In other words, we don't think. We spasm. On this, the patriotic instinct is wrong. The arrival of a senior US politician mandated to solve the issue, or bring peace, would be a farcical expression of navety and overoptimism, in a land that rewards neither. But a serious fact-finding mission, and a readiness in Washington to treat Northern Ireland as a place where effort and money could be reasonably expended, would be good news.
It is a fair bet that the Northern Irish envoy proposal will have been far down yesterday's agenda for both President Clinton and John Major. After some intensive diplomatic shuffling around Washington, the possibility of a big initiative seems to have been downgraded to a fact-finding exercise.
As Ray Seitz, the US ambassador, said in Belfast earlier this month: 'President Clinton may indeed consider appointing an emissary or representative, an individual sensitive to the complexities and nuance of politics in the province, someone who can gather the facts as they stand and report the situation directly to him and to the Congress.' In reply, as it were, Sir Patrick Mayhew, the Secretary of State for Northern Ireland, said a couple of days later that any such representative 'will return to the United States a happier person and a very much better-informed person'. Yes, Reader, they've stitched it up.
And this compromise, maintaining face on both sides, barely deserves to be ranked alongside such pressing issues as trade disputes or Bosnia. Indeed, the original US proposal may have been watered down too far. Northern Ireland could well do with some Atlantic optimism and investment. Vigorous US support for the peace process, expressed locally, would help to isolate the warlords of the ghettos; would encourage Dublin to make the bold constitutional changes that it needs to make; and would help to ensure that British politicians returned yet again to the quagmire politics of Ulster.
Recently the historian Oliver MacDonagh wrote: 'From being serious but never desperate, the Ulster question had, apparently, been reclassified in London as desperate, but never serious.' Bitter words, but with a taste of truth. The apparent endlessness of the Northern Irish struggle has - inevitably - pushed it off the main agenda at Westminster.
A common response there is that 'the troubles' are a tribal affair which can never be resolved. There is something, presumably, in the blood or the water. This is where, if we are honest, fatalism and weariness collapse into racism. And it feeds the desire of ordinary British voters to 'get out', as if Belfast were Saigon, and we could topple our historic involvement off the departing ships, as easily as the United States did from its helicopters.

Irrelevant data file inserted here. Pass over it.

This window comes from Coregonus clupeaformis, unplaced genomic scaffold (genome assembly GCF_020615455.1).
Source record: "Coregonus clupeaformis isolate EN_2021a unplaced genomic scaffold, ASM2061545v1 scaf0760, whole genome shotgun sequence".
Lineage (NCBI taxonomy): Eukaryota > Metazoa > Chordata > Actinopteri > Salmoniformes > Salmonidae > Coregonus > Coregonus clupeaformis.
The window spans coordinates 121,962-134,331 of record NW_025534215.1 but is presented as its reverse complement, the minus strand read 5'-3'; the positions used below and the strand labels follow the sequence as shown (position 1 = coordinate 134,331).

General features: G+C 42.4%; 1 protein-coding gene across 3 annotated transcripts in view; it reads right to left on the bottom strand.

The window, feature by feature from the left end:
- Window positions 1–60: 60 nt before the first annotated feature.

Yet the fighting has not been going on for so very long. And the involvement of English and Scottish politicians in the Northern Irish tragedy is a fact of history. Or did the long years of indifference to the Stormont government's behaviour, or Bloody Sunday, or the British cave-in to the Ulster workers' strike, have nothing to do with it at all?
The most honest of the politicians - of whom Sir Paddy and his predecessor, Peter Brooke, are two - have not succumbed to fatalism, nor tried to evade their responsibility. But exhaustion and disgust in the British body politic is common and bodes ill for any further leaps of imagination or diplomatic risk-taking.
This is the first reason for welcoming American interest. The time is ripe for a transfusion of energy and enthusiasm: it was good to see Mr Seitz recounting worldwide ethnic conflicts to Belfast businessmen before flipping the common British response on its head: 'Many of these conflicts may be so primordial that they lie beyond the reach of rational resolution. Patently this is not the case in Northern Ireland. There is a genuine political process in place here. A little boldness can overcome a lot of suspicion.'
I call those noble words. The British-Irish process needs a further push, and leading British politicians have endured too many disappointments to be eager. Deeper interest by Washington carries no threat, not unless our politicians secretly believe they have been following indefensible policies all along. Noraid support for republican terrorism has been dropping off for some time. The level of sophistication about Northern Ireland is higher now in the United States than for a long time. And if peace does come, it can be bedded down only with jobs and investment from abroad. History suggests a lot of that investment would come from America.
British diplomacy has been limited, on this issue, to trying to minimise, downplay and undermine any initiative from Washington. There has been a near-universal consensus among the media and at Westminster that the nosey Yanks should keep out. The more I ponder this, the more I think it has been a great mistake. We should have seized the proposal with both hands, and worked hard to involve the United States more, not less, deeply. It has been our national pride and our sensitivity to the shame of Northern Ireland that held us back - our spasm, not our clearest thinking. Of course, it was a bloody cheek. But not such a bad idea.